Is it time to have the talk with your loved one about senior care?
Needing help is never fun. Many people have a lot of trouble receiving help, and some people don’t even like asking for it! And, if something as simple as asking for help with directions is enough to make someone stubbornly drive in the wrong direction for several hours, imagine how much more difficult it is to ask for or receive help when you have trouble with basic activities of daily living, such as getting dressed, bathing and using the bathroom. There comes a time in all of our lives when we’ll have to depend on others. But, having the conversation about senior care with a loved one is something that you should approach very carefully, particularly if they aren’t thrilled about the idea of needing additional care. Here are a few tips to help make the conversation go a little more smoothly:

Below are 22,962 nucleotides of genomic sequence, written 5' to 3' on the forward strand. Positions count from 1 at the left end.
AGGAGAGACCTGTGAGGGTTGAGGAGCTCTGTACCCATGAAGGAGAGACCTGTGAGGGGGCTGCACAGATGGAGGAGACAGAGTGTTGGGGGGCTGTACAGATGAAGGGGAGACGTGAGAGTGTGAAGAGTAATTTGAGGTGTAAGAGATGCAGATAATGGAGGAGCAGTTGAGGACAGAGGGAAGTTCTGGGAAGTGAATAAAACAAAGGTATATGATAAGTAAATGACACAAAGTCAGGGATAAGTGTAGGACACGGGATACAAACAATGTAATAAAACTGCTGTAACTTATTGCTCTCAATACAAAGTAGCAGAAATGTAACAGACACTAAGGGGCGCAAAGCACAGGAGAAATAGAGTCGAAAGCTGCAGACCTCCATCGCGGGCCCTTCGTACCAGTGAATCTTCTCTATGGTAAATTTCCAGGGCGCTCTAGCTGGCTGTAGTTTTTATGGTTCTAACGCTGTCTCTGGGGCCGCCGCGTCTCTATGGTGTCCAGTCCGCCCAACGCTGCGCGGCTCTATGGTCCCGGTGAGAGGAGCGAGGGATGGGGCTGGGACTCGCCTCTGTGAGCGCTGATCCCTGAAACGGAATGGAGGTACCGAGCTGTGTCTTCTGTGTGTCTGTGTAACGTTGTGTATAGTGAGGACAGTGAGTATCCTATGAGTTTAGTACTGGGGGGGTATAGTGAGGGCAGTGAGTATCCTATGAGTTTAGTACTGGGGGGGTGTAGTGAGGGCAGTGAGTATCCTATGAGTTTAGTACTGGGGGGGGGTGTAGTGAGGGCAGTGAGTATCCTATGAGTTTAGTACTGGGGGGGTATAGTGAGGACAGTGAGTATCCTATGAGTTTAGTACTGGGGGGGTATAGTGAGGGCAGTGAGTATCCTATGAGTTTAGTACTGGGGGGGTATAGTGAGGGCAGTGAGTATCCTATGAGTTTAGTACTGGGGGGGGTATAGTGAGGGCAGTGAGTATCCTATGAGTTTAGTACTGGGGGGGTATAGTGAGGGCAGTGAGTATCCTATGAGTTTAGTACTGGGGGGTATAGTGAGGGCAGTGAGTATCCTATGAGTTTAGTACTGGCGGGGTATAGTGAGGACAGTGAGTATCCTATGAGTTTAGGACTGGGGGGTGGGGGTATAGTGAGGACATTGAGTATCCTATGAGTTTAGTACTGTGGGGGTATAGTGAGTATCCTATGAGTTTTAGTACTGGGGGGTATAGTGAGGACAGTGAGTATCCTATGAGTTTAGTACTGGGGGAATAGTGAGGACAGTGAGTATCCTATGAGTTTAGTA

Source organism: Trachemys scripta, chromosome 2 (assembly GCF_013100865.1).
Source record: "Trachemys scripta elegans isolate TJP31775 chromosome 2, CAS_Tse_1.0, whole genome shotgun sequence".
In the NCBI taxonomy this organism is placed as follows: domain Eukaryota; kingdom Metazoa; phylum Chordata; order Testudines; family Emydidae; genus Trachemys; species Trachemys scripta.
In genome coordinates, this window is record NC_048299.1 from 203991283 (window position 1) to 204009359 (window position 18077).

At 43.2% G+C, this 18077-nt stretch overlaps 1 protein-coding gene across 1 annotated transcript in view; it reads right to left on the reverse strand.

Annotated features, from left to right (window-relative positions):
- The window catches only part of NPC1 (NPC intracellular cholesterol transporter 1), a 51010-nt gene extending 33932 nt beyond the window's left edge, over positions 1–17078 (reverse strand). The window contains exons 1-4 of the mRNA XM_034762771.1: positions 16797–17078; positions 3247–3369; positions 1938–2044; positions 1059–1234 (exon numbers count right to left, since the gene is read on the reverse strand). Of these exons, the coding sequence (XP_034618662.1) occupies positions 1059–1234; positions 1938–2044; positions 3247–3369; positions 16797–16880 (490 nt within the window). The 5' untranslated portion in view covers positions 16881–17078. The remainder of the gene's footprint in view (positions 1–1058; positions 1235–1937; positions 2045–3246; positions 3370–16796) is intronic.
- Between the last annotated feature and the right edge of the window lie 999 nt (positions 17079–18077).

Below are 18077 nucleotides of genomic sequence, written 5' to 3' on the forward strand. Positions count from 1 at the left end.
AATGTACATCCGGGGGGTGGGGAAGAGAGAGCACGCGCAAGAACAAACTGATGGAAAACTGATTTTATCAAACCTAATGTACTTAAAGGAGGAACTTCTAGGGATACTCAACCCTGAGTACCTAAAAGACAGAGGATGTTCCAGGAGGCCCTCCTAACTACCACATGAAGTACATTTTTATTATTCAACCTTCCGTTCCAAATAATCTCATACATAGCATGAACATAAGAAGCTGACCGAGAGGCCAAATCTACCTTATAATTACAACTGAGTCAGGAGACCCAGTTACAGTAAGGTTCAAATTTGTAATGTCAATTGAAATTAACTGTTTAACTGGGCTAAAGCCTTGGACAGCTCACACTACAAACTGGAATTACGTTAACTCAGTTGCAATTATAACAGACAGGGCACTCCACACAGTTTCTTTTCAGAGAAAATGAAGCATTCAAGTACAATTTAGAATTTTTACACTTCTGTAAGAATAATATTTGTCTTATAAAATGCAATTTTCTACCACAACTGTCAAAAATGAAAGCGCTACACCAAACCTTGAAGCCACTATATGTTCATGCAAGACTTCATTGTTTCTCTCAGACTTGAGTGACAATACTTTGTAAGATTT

#1. Never leave them out of the decision-making process.
As long as your loved one is capable of making decisions about their health and living situation, it’s imperative that you include them in the decision. Imagine if someone came to you and told you that they were moving you into an assisted living community without giving you any say in the matter. Chances are, you wouldn’t feel very good about it, so don’t put your loved one in this position. Listen to their opinion and give them a say in the care they receive; after all, it’s their life!
#2. Start the conversation early.